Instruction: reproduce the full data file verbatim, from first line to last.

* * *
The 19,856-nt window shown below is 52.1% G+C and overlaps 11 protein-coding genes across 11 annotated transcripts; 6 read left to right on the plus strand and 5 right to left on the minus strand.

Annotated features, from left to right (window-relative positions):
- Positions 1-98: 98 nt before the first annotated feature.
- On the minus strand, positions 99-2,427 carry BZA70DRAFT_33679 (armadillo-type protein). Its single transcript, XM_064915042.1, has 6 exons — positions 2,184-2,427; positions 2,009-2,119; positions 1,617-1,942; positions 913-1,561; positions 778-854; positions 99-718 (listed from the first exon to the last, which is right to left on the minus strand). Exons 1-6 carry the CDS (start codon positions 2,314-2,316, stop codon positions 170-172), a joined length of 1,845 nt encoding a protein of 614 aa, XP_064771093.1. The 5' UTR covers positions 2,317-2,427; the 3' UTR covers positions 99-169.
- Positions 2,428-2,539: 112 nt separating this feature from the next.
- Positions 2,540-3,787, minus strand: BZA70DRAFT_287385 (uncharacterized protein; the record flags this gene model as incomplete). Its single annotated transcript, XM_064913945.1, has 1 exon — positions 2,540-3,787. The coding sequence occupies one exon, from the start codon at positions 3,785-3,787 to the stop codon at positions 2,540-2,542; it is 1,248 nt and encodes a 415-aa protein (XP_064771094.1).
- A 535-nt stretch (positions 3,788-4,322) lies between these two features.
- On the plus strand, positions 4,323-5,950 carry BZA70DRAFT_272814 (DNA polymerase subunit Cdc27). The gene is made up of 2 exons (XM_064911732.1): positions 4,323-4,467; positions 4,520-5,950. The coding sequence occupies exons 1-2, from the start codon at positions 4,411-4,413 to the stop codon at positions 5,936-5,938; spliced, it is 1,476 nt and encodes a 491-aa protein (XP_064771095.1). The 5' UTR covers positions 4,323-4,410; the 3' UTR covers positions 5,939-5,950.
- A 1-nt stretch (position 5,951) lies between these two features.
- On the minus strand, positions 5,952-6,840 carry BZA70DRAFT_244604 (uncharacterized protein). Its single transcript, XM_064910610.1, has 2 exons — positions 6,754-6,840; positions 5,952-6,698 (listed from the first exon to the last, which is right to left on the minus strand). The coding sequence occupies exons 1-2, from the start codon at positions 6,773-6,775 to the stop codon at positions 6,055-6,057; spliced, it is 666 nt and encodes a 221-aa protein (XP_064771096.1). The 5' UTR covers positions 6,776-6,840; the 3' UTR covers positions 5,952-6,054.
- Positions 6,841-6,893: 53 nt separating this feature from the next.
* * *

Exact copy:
The 19,856-nt window shown below is 52.1% G+C and overlaps 11 protein-coding genes across 11 annotated transcripts; 6 read left to right on the plus strand and 5 right to left on the minus strand.

Annotated features, from left to right (window-relative positions):
- Positions 1-98: 98 nt before the first annotated feature.
- On the minus strand, positions 99-2,427 carry BZA70DRAFT_33679 (armadillo-type protein). Its single transcript, XM_064915042.1, has 6 exons — positions 2,184-2,427; positions 2,009-2,119; positions 1,617-1,942; positions 913-1,561; positions 778-854; positions 99-718 (listed from the first exon to the last, which is right to left on the minus strand). Exons 1-6 carry the CDS (start codon positions 2,314-2,316, stop codon positions 170-172), a joined length of 1,845 nt encoding a protein of 614 aa, XP_064771093.1. The 5' UTR covers positions 2,317-2,427; the 3' UTR covers positions 99-169.
- Positions 2,428-2,539: 112 nt separating this feature from the next.
- Positions 2,540-3,787, minus strand: BZA70DRAFT_287385 (uncharacterized protein; the record flags this gene model as incomplete). Its single annotated transcript, XM_064913945.1, has 1 exon — positions 2,540-3,787. The coding sequence occupies one exon, from the start codon at positions 3,785-3,787 to the stop codon at positions 2,540-2,542; it is 1,248 nt and encodes a 415-aa protein (XP_064771094.1).
- A 535-nt stretch (positions 3,788-4,322) lies between these two features.
- On the plus strand, positions 4,323-5,950 carry BZA70DRAFT_272814 (DNA polymerase subunit Cdc27). The gene is made up of 2 exons (XM_064911732.1): positions 4,323-4,467; positions 4,520-5,950. The coding sequence occupies exons 1-2, from the start codon at positions 4,411-4,413 to the stop codon at positions 5,936-5,938; spliced, it is 1,476 nt and encodes a 491-aa protein (XP_064771095.1). The 5' UTR covers positions 4,323-4,410; the 3' UTR covers positions 5,939-5,950.
- A 1-nt stretch (position 5,951) lies between these two features.
- On the minus strand, positions 5,952-6,840 carry BZA70DRAFT_244604 (uncharacterized protein). Its single transcript, XM_064910610.1, has 2 exons — positions 6,754-6,840; positions 5,952-6,698 (listed from the first exon to the last, which is right to left on the minus strand). The coding sequence occupies exons 1-2, from the start codon at positions 6,773-6,775 to the stop codon at positions 6,055-6,057; spliced, it is 666 nt and encodes a 221-aa protein (XP_064771096.1). The 5' UTR covers positions 6,776-6,840; the 3' UTR covers positions 5,952-6,054.
- Positions 6,841-6,893: 53 nt separating this feature from the next.